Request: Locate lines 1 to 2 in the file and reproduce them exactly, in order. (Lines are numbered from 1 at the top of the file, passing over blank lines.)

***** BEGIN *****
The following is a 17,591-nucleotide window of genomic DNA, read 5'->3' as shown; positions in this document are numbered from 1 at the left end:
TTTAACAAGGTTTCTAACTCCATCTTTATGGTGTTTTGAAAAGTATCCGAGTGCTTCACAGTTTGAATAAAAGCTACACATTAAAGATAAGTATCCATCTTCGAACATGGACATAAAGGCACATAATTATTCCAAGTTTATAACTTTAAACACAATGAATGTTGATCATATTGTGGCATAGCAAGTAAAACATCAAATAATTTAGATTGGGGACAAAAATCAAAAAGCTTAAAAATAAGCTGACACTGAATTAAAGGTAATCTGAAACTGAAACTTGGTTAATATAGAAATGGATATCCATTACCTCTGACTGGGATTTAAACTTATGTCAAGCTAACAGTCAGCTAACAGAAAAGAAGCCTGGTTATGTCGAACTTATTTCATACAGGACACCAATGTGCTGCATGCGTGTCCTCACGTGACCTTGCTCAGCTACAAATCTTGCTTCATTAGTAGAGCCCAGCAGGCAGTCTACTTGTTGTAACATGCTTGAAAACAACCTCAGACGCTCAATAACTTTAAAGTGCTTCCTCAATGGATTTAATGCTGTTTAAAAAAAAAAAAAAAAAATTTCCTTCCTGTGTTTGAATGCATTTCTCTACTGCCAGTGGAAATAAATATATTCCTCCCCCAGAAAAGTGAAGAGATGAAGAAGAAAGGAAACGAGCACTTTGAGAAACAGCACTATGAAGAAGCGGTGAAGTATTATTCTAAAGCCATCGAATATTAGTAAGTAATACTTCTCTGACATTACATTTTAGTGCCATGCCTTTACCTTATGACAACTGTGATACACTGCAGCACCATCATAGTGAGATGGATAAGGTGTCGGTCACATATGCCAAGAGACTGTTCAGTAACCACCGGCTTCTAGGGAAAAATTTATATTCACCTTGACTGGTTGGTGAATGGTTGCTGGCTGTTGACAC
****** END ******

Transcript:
The following is a 17,591-nucleotide window of genomic DNA, read 5'->3' as shown; positions in this document are numbered from 1 at the left end:
TTTAACAAGGTTTCTAACTCCATCTTTATGGTGTTTTGAAAAGTATCCGAGTGCTTCACAGTTTGAATAAAAGCTACACATTAAAGATAAGTATCCATCTTCGAACATGGACATAAAGGCACATAATTATTCCAAGTTTATAACTTTAAACACAATGAATGTTGATCATATTGTGGCATAGCAAGTAAAACATCAAATAATTTAGATTGGGGACAAAAATCAAAAAGCTTAAAAATAAGCTGACACTGAATTAAAGGTAATCTGAAACTGAAACTTGGTTAATATAGAAATGGATATCCATTACCTCTGACTGGGATTTAAACTTATGTCAAGCTAACAGTCAGCTAACAGAAAAGAAGCCTGGTTATGTCGAACTTATTTCATACAGGACACCAATGTGCTGCATGCGTGTCCTCACGTGACCTTGCTCAGCTACAAATCTTGCTTCATTAGTAGAGCCCAGCAGGCAGTCTACTTGTTGTAACATGCTTGAAAACAACCTCAGACGCTCAATAACTTTAAAGTGCTTCCTCAATGGATTTAATGCTGTTTAAAAAAAAAAAAAAAAAATTTCCTTCCTGTGTTTGAATGCATTTCTCTACTGCCAGTGGAAATAAATATATTCCTCCCCCAGAAAAGTGAAGAGATGAAGAAGAAAGGAAACGAGCACTTTGAGAAACAGCACTATGAAGAAGCGGTGAAGTATTATTCTAAAGCCATCGAATATTAGTAAGTAATACTTCTCTGACATTACATTTTAGTGCCATGCCTTTACCTTATGACAACTGTGATACACTGCAGCACCATCATAGTGAGATGGATAAGGTGTCGGTCACATATGCCAAGAGACTGTTCAGTAACCACCGGCTTCTAGGGAAAAATTTATATTCACCTTGACTGGTTGGTGAATGGTTGCTGGCTGTTGACAC